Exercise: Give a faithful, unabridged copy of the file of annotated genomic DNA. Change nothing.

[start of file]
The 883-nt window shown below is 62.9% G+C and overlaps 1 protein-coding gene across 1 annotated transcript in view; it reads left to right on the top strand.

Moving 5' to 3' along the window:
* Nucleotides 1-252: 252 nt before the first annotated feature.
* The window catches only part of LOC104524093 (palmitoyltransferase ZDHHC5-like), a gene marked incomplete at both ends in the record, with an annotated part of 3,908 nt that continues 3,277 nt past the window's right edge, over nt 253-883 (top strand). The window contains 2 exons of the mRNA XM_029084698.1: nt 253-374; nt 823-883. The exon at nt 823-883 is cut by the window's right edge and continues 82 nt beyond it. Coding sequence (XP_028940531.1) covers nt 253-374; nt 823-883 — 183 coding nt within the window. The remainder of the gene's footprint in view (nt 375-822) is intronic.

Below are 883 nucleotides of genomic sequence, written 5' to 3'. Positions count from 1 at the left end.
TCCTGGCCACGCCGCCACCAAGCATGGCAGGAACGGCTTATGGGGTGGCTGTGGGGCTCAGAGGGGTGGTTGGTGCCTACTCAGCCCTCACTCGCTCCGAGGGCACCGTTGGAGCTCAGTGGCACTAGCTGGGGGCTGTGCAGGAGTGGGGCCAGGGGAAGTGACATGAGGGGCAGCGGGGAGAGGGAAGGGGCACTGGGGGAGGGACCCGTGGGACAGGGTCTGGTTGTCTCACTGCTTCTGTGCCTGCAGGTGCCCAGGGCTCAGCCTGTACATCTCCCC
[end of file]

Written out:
The 883-nt window shown below is 62.9% G+C and overlaps 1 protein-coding gene across 1 annotated transcript in view; it reads left to right on the top strand.

Moving 5' to 3' along the window:
* Nucleotides 1-252: 252 nt before the first annotated feature.
* The window catches only part of LOC104524093 (palmitoyltransferase ZDHHC5-like), a gene marked incomplete at both ends in the record, with an annotated part of 3,908 nt that continues 3,277 nt past the window's right edge, over nt 253-883 (top strand). The window contains 2 exons of the mRNA XM_029084698.1: nt 253-374; nt 823-883. The exon at nt 823-883 is cut by the window's right edge and continues 82 nt beyond it. Coding sequence (XP_028940531.1) covers nt 253-374; nt 823-883 — 183 coding nt within the window. The remainder of the gene's footprint in view (nt 375-822) is intronic.

Below are 883 nucleotides of genomic sequence, written 5' to 3'. Positions count from 1 at the left end.
TCCTGGCCACGCCGCCACCAAGCATGGCAGGAACGGCTTATGGGGTGGCTGTGGGGCTCAGAGGGGTGGTTGGTGCCTACTCAGCCCTCACTCGCTCCGAGGGCACCGTTGGAGCTCAGTGGCACTAGCTGGGGGCTGTGCAGGAGTGGGGCCAGGGGAAGTGACATGAGGGGCAGCGGGGAGAGGGAAGGGGCACTGGGGGAGGGACCCGTGGGACAGGGTCTGGTTGTCTCACTGCTTCTGTGCCTGCAGGTGCCCAGGGCTCAGCCTGTACATCTCCCC